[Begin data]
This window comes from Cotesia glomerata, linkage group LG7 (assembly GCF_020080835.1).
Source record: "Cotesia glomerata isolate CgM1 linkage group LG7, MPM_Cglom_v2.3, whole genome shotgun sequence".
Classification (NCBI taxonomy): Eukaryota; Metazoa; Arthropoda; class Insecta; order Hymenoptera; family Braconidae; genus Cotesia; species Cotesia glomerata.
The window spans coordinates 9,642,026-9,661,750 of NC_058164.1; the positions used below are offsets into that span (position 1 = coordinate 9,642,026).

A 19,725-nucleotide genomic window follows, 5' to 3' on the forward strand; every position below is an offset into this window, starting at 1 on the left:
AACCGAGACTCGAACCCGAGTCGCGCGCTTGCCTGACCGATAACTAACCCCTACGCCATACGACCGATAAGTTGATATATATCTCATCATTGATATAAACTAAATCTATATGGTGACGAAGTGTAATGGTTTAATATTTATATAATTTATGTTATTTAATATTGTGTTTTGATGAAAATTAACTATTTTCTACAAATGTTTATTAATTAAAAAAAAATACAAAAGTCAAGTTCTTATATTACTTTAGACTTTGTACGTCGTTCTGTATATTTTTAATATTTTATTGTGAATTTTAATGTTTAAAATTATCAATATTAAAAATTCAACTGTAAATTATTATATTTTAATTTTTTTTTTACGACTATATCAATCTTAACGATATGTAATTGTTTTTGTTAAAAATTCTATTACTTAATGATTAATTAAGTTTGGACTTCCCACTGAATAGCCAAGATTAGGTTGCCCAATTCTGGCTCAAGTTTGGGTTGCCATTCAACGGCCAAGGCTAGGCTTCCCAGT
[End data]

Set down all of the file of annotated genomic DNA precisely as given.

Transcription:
This window comes from Cotesia glomerata, linkage group LG7 (assembly GCF_020080835.1).
Source record: "Cotesia glomerata isolate CgM1 linkage group LG7, MPM_Cglom_v2.3, whole genome shotgun sequence".
Classification (NCBI taxonomy): Eukaryota; Metazoa; Arthropoda; class Insecta; order Hymenoptera; family Braconidae; genus Cotesia; species Cotesia glomerata.
The window spans coordinates 9,642,026-9,661,750 of NC_058164.1; the positions used below are offsets into that span (position 1 = coordinate 9,642,026).

A 19,725-nucleotide genomic window follows, 5' to 3' on the forward strand; every position below is an offset into this window, starting at 1 on the left:
AACCGAGACTCGAACCCGAGTCGCGCGCTTGCCTGACCGATAACTAACCCCTACGCCATACGACCGATAAGTTGATATATATCTCATCATTGATATAAACTAAATCTATATGGTGACGAAGTGTAATGGTTTAATATTTATATAATTTATGTTATTTAATATTGTGTTTTGATGAAAATTAACTATTTTCTACAAATGTTTATTAATTAAAAAAAAATACAAAAGTCAAGTTCTTATATTACTTTAGACTTTGTACGTCGTTCTGTATATTTTTAATATTTTATTGTGAATTTTAATGTTTAAAATTATCAATATTAAAAATTCAACTGTAAATTATTATATTTTAATTTTTTTTTTACGACTATATCAATCTTAACGATATGTAATTGTTTTTGTTAAAAATTCTATTACTTAATGATTAATTAAGTTTGGACTTCCCACTGAATAGCCAAGATTAGGTTGCCCAATTCTGGCTCAAGTTTGGGTTGCCATTCAACGGCCAAGGCTAGGCTTCCCAGT